Here's What Happening With YNW Melly, Who Is Facing the Death Penalty in Florida
The last we officially heard about Jamell Demons (the rapper known as YNW Melly), was that a judge denied his request to be released from the Broward County Jail in Fort Lauderdale, Fla. Demons had tested positive for COVID-19 in the facility. Demons is currently being charged for the murder of friends and fellow rappers Anthony Williams (YNW Sakchasr) and Christopher Thomas Jr. (YNW Juvy) which occurred October 26, 2018 in Miramar, Fla. Demons and his attorney claim the men were part of a drive-by shooting.
Although it's assumed that Demons has recovered (a photo of him in prison was posted to his Twitter and Instagram accounts August 26) many wonder if he's still facing the death penalty. The same goes for rapper and friend YNW Bortlen (Cortlen Malik Henry), who was also allegedly an accomplish and is in jail while they wait for their trial dates. While Henry was supposedly scheduled for a court hearing this morning, the results are not known at this time. It also should be noted that the State of Florida is not seeking the death penalty for Henry, and that Henry was granted release on bond on May 23.
Did YNW Melly get the death penalty?
YNW Melly has yet to be convicted of double murder, but the State of Florida is pursuing the death penalty for Demons, stating that "in a cold, calculated and premeditated manner without any pretense of moral or legal justification" the rapper murdered his friends. The prosecutors say that can prove "beyond all reasonable doubt" that the killings were "especially heinous, atrocious, or cruel," and that the motive had to do with monetary gain. Furthermore, prosecutors believe Demons was part of a gang. This information comes from FADER, which obtained his court documents.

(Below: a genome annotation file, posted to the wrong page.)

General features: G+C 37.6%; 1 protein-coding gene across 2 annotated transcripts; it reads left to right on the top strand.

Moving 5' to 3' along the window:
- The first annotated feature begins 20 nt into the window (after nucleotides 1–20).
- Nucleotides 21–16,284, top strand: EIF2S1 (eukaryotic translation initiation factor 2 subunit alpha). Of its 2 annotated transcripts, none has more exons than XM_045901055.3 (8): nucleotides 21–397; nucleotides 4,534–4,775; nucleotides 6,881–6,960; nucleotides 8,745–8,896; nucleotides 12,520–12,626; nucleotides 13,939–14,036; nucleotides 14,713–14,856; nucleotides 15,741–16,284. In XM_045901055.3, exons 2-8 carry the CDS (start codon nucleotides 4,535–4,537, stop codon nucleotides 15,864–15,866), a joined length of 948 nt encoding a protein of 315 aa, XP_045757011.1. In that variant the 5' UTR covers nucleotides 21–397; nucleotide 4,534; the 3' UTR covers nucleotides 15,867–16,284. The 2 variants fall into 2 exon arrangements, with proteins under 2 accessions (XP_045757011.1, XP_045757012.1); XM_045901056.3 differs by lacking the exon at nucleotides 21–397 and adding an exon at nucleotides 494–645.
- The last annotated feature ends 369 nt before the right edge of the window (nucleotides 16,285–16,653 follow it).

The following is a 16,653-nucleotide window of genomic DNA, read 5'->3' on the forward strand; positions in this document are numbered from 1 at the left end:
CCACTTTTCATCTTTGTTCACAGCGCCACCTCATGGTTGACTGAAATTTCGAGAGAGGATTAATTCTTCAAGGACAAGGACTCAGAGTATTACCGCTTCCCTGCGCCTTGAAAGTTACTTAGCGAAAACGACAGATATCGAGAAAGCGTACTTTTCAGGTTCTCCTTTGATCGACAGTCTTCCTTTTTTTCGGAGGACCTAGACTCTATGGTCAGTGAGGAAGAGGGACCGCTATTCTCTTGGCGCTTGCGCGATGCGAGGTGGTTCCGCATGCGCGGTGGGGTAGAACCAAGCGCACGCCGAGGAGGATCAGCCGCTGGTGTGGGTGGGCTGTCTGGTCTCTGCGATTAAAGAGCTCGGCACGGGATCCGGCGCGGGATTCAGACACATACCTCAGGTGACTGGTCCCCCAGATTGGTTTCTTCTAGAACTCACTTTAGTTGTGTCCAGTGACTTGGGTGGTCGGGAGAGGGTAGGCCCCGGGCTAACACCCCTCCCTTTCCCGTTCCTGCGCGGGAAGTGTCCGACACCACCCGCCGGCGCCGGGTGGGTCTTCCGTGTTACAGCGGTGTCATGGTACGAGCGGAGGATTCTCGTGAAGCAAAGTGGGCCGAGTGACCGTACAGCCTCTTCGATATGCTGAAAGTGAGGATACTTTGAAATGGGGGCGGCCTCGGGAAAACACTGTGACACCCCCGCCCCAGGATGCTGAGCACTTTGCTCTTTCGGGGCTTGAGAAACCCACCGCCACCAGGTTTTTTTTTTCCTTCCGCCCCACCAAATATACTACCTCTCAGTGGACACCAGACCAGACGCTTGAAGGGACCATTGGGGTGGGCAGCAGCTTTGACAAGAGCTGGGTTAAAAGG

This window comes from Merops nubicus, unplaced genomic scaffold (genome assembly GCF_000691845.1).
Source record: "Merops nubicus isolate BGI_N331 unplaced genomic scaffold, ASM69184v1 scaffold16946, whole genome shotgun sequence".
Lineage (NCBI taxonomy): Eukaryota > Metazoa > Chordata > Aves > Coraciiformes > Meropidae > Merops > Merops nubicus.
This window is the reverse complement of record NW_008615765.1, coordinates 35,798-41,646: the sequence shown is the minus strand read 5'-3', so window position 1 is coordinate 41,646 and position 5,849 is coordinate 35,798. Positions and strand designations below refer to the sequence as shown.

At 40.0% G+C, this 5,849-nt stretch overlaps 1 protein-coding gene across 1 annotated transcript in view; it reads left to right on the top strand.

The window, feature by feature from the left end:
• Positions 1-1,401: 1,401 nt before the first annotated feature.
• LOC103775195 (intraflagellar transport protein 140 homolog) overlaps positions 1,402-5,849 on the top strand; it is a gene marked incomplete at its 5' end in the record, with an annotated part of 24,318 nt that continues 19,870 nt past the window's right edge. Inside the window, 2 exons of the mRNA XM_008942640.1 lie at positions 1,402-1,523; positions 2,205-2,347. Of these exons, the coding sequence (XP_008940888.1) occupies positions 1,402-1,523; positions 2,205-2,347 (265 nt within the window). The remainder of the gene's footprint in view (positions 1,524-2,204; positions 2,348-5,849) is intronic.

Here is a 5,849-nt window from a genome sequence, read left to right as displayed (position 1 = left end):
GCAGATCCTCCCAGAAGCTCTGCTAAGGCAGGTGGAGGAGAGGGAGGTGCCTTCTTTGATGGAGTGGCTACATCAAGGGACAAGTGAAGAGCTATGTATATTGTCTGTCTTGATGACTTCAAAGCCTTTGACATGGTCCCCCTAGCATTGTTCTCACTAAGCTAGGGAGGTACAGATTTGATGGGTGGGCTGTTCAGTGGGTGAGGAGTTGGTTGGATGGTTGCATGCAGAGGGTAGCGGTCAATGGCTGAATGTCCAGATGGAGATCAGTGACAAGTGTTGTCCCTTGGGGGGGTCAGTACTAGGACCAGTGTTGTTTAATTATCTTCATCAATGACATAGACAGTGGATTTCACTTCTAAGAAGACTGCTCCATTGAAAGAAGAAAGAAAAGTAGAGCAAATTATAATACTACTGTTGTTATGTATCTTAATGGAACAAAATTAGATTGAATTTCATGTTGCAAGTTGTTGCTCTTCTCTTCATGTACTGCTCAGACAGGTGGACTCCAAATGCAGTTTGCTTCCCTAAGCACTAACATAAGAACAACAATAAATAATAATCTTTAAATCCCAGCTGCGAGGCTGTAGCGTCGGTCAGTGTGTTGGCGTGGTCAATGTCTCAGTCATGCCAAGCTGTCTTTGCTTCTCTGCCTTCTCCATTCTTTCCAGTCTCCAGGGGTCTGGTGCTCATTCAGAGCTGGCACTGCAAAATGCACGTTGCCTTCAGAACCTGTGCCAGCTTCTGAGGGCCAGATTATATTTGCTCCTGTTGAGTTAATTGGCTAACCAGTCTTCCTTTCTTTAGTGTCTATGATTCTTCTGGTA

According to Robert Dunham, Executive Director of the Death Penalty Information Center, per FADER, even if Demons is convicted of double murder, that doesn't mean he'll be served the death penalty. In most cases, the case gets overturned. Dunham explained, saying:
"The single most likely outcome of a capital case in the United States, once someone's sentenced to death, is that the conviction of the death sentence gets overturned in the courts. On average, one in seven people who are sentenced to death are ultimately executed — more than 80 percent are not. So, a death sentence doesn't mean execution, necessarily. In some states, it's different from others. In Florida, fewer than one in 10 death sentences that are imposed are actually carried out. Part of that is because the death penalty statute has been declared unconstitutional so many different times."
What most likely will happen is that Demons will continually appeal his case. "A very high percentage of death-row prisoners — around 98% of them — actively pursue their appeals," Dunham told FADER. He added, "The single most likely outcome of a capital case once a death sentence is imposed is that it will be overturned at some point during the appeals process. Then the prosecution has to decide whether to seek the death penalty again. Typically, the cases in which a prisoner has been on death row, the longest are cases in which the state has repeatedly denied the prisoner a fair trial or penalty phase and the case has been reversed one or more times."